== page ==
There is a girl in Roy, New Mexico, that is the only graduate in her senior class. Not because she went to school with a bunch of dropouts, but because she is the only student in her senior class. She probably has the highest grade point average and is valedictorian too. I know she was prom queen. There are 13 other 7-12 graders in her school, which has elementary, middle and secondary classes combined under one roof, so there were a few other prom-goers I hope.
Now, Roy, New Mexico, isn’t very big, as you might guess, somewhere a little south of 237, and dropping since the 1990 Census. But it’s kind of astonishing to be the only student in your high school graduating class, don’t you think? Wouldn’t be much of a yearbook, only one picture on the senior pages, no seniors to sign best wishes. She got to pick the class colors, class flower and the class motto though. I wonder if she’s renting a cap and gown. Did she get a class ring? Senior pictures probably, but they have no professional photographer in town, so they would have had to go to the nearest “big” city for that.
Anyway, I thought I would check to see if there are any other “Classes of 2014” that only number in the ones, and there doesn’t appear to be any. Ah ha, so it’s a publicity stunt. She said that she used to have other students her age in school but they all left, and others her age didn’t move into Roy in the last four years. Well, nobody is moving to Roy from the sounds of it. Like I mentioned, it’s been losing population since 1990.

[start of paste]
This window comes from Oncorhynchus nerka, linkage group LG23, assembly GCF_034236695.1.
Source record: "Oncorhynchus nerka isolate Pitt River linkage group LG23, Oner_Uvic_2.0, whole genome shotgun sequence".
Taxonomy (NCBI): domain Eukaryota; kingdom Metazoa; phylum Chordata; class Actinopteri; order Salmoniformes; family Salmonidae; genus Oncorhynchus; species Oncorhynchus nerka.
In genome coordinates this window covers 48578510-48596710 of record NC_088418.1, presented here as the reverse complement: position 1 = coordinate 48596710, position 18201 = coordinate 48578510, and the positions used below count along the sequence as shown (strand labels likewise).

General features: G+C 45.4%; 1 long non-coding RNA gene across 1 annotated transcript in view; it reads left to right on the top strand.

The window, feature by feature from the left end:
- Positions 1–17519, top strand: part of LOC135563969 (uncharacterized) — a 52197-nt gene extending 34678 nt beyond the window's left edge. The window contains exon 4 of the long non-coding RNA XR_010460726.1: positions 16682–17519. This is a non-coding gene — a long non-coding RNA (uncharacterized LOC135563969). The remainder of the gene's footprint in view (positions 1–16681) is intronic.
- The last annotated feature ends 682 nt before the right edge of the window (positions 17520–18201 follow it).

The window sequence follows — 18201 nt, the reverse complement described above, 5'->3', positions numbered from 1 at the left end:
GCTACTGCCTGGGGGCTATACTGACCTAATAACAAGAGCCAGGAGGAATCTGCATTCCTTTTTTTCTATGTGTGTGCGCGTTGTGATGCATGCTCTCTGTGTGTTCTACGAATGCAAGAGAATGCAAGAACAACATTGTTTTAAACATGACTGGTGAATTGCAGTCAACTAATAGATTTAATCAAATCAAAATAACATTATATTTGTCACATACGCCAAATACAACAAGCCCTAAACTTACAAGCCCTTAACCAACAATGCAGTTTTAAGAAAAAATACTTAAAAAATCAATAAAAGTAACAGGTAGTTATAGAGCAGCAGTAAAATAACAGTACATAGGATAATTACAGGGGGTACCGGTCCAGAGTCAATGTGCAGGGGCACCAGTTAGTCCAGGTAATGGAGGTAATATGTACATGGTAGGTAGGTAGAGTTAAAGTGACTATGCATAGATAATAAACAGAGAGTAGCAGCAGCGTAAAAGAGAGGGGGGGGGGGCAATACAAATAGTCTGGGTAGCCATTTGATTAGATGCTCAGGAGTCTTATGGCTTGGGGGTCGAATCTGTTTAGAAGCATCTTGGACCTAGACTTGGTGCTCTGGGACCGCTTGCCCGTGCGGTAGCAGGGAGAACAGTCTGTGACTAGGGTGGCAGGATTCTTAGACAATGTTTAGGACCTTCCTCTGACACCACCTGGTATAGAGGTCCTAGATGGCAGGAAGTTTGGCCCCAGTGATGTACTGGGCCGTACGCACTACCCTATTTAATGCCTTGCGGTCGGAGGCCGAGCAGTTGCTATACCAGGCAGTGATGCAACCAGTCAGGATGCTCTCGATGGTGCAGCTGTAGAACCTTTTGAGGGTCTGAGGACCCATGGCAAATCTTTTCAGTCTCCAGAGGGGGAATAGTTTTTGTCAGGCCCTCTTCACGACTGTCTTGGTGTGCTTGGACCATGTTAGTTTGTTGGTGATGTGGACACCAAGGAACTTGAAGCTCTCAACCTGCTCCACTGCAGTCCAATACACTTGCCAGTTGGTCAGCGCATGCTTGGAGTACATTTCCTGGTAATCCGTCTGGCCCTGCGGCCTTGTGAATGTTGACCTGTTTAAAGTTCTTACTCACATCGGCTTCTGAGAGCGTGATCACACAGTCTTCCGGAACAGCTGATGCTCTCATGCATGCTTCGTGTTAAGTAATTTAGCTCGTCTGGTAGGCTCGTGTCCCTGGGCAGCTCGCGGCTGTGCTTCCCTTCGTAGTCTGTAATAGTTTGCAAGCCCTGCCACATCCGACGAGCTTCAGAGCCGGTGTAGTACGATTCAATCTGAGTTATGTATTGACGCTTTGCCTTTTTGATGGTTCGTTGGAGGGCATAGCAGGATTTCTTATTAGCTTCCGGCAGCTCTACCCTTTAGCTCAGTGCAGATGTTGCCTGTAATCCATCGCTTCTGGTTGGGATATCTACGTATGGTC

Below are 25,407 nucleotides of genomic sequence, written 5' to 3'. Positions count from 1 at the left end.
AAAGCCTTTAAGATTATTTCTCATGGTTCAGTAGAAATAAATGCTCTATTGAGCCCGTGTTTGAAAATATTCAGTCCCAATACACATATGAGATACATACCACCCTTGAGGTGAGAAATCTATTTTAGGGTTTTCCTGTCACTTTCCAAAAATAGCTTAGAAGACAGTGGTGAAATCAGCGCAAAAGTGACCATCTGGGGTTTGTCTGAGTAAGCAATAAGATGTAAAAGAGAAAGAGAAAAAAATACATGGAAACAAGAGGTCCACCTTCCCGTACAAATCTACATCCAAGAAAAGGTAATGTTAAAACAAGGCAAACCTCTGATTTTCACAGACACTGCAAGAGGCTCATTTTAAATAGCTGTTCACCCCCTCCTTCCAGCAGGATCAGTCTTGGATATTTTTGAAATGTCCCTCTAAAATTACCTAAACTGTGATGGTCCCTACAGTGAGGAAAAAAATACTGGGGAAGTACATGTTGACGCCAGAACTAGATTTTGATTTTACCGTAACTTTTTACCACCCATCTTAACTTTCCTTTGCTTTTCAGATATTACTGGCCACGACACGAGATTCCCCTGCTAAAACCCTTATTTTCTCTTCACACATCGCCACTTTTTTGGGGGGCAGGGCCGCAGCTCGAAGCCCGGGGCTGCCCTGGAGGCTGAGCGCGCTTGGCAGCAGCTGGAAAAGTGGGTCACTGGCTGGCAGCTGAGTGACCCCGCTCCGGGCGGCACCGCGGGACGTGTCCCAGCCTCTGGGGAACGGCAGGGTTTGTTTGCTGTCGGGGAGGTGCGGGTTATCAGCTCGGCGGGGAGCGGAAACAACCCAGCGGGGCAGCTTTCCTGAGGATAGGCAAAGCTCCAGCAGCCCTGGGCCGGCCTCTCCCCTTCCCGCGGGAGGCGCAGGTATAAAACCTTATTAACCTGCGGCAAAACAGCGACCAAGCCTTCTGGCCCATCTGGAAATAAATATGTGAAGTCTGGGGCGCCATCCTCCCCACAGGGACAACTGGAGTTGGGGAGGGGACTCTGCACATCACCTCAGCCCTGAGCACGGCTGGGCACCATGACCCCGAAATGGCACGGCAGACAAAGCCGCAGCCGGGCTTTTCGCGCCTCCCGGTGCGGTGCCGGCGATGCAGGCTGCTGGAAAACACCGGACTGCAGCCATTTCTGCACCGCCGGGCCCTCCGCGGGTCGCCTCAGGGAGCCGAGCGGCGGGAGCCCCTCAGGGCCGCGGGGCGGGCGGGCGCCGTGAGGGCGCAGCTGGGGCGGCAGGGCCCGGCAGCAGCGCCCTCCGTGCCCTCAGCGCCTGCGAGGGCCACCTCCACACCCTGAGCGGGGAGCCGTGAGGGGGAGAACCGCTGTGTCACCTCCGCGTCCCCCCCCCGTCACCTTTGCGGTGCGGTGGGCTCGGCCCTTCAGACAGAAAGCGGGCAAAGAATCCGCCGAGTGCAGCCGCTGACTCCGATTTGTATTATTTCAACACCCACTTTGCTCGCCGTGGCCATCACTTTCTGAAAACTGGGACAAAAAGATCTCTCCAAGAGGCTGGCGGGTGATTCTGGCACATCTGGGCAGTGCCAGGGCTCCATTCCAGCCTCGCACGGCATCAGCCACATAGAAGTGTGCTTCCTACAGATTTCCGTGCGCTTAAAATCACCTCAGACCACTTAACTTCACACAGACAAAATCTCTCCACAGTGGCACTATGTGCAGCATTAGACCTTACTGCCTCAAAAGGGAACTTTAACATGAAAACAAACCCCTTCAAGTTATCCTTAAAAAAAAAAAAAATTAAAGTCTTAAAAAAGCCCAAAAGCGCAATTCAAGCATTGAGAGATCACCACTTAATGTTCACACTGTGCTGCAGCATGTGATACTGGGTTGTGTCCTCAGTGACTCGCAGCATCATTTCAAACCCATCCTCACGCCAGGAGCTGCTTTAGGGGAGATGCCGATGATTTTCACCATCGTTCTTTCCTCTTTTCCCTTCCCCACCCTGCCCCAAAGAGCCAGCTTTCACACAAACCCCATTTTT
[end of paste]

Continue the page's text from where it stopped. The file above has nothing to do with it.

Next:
Roy is a little town northeast of Las Vegas, New Mexico. I’ve never been to Roy, and see no reason to ever go. It does have the only gas station in Harding County, I’m told, so that could be helpful information if I ever take the wrong exit off of Interstate 25 to New Mexico 120 and don’t realize it until I hit state road 30. And, of course, Harding County has the only senior graduating in 2014 too, but I don’t know that for sure, just guessing.
The only New Mexico communities smaller than Roy, are Encinal, pop. 212, Tementina, pop. 212, Pueblo Pintado, pop 231, and San Ysidro, pop. 233. Never been to any those places either. The only one I’ve even heard of is San Ysidro, probably because I saw it on an exit sign at one time or another. There are 50 towns in New Mexico with populations below 500 though.
Small towns are uncomplicated. I think most of us wish we lived in a small town if we could make a living. Maybe not most of us, but I do. No traffic, a couple of traffic signals maybe on main street, mom and pop shops, no mall, no crime, diners and local cafes, no big box stores, everyone knows everyone else. Hey, if you can’t find one to move to, why not buy your own?
I remember a small town, actually a mining camp, which was a short distance outside of Sheridan, Wyoming where I grew up. Acme, Wyoming. It was established in 1911. Big Goose Creek and the Tongue River join just below the camp. Acme was a coal mining camp named after the slope mine that was across the Tongue River, which operated until about 1940. In 1953 the town was purchased by Gather Byland, the company bookkeeper from the then Sheridan-Wyoming Coal Co. They sold him the whole town.